• Good institutions must develop to permit public oversight.

Given the rapid rates of urbanization in Asia, particular attention must be paid to city-level policies and actions. Cities can reduce climate and disaster risks by:

  • Breaking the nexus between urban poverty, informal settlements and disaster risk reduction through community driven development programs
  • Promoting sound land-use supported by robust local risk assessments 
  • Investing in Early Warning Systems 
  • Making risk information widely available so communities and businesses can prepare for disasters

This highlights why it is vital that the upcoming UN climate conference in Cancun achieves concrete outcomes. While the World Bank Group is not a party to the negotiations, it is deeply concerned that without progress on climate change, progress on global poverty reduction will be undermined. To that end, we are actively working with the UN Framework Convention on Climate Change and client countries, including in EAP to help create the building blocks of an eventual global deal, and to demonstrate on the ground that successful action is possible today.

I would like to close with a brief overview of how the World Bank is responding to the challenges posed by climate related disasters in multiple ways:

First, through analytical work: The Bank is making disaster risk reduction and climate change adaptation a strategic priority in country assistance strategies. Analytical and advisory services for disaster risk management include a study of the impact of climate change on major Asian coastal cities in partnership with JICA and the ADB.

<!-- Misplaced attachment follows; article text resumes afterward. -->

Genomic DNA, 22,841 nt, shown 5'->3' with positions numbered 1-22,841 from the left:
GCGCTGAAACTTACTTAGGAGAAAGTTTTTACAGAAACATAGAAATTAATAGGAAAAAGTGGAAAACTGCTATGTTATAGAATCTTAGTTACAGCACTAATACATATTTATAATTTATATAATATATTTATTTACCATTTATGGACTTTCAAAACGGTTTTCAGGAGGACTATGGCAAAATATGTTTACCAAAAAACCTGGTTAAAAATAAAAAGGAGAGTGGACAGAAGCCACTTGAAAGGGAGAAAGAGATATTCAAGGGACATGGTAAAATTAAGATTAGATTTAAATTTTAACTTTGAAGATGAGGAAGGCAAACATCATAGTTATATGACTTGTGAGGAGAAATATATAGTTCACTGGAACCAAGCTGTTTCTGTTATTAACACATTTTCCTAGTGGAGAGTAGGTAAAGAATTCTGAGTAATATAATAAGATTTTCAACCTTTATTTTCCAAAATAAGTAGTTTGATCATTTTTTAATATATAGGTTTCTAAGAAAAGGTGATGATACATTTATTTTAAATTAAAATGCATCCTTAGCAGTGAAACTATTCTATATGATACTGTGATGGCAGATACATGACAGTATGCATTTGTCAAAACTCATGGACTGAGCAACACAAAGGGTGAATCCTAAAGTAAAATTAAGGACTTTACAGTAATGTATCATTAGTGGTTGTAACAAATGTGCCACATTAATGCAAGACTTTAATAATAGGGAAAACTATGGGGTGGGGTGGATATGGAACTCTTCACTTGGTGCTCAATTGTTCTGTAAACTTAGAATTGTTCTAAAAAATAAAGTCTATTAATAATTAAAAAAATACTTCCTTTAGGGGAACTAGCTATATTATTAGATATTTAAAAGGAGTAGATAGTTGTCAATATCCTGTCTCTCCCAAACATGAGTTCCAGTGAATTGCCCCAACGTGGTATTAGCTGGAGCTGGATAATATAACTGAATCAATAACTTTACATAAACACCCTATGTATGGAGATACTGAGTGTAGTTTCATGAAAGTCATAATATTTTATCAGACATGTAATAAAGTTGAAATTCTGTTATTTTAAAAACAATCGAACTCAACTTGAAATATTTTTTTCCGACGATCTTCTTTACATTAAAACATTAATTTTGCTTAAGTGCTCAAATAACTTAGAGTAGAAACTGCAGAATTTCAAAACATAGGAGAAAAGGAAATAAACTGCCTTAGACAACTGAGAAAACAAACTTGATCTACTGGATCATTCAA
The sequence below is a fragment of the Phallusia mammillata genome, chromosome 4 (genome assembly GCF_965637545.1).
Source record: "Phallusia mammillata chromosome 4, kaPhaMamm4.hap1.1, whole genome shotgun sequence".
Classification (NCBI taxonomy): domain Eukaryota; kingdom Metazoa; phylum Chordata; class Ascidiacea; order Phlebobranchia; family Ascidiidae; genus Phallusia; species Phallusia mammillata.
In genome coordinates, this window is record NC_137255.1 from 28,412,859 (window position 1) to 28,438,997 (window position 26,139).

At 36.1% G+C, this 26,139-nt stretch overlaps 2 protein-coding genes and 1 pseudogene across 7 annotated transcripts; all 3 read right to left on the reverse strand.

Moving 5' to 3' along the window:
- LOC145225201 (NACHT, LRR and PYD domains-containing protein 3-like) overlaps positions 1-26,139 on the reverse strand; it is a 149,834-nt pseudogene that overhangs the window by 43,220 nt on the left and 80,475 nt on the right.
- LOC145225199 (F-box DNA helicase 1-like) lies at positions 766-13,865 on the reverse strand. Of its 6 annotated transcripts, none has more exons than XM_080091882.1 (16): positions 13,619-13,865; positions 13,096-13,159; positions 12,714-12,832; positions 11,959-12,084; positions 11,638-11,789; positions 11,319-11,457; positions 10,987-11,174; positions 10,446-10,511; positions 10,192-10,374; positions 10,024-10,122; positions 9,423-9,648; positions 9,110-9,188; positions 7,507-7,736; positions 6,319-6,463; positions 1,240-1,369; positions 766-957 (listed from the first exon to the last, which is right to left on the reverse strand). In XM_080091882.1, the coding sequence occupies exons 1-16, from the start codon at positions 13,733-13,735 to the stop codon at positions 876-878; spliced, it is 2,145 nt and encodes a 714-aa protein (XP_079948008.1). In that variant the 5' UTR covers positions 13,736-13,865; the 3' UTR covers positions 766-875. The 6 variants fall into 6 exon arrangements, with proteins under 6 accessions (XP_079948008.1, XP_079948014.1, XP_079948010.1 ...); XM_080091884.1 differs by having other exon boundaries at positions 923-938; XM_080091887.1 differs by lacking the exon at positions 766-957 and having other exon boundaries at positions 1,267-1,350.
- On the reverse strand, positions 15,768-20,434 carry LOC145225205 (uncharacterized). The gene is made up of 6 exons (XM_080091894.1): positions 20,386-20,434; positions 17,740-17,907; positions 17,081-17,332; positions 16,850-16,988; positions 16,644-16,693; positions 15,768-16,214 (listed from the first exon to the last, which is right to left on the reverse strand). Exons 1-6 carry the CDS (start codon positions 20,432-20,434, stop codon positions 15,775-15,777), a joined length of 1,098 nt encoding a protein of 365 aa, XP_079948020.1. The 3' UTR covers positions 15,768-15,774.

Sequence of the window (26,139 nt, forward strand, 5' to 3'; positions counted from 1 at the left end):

Second, through investment activities: The World Bank has financed post-disaster recovery and reconstruction as well as ex-ante disaster risk reduction/climate adaptation projects: an average of 20 disaster-related projects per year has been approved since 1984.

Third, through financial services: Here, the World Bank, through GFDRR, is emerging as an integral part of the evolving global climate adaptation financing architecture. From sovereign risk to community-based insurance schemes, a range of new tools are helping to offset the financial cost of disasters. In Mongolia, the World Bank approved a US$ 10 million scale up of the highly innovative Index Based Livestock Insurance Project.

In all of these activities, we value our strong regional partnerships with ASEAN, SOPAC, ADRC and ADPC. I would like to acknowledge the strong support for our activities from the GFDRR, the Pilot Program on Climate Resilience, the Global Environment Facility and others.

Thank you Your Excellency, ladies and gentlemen, I wish you good progress with your deliberations.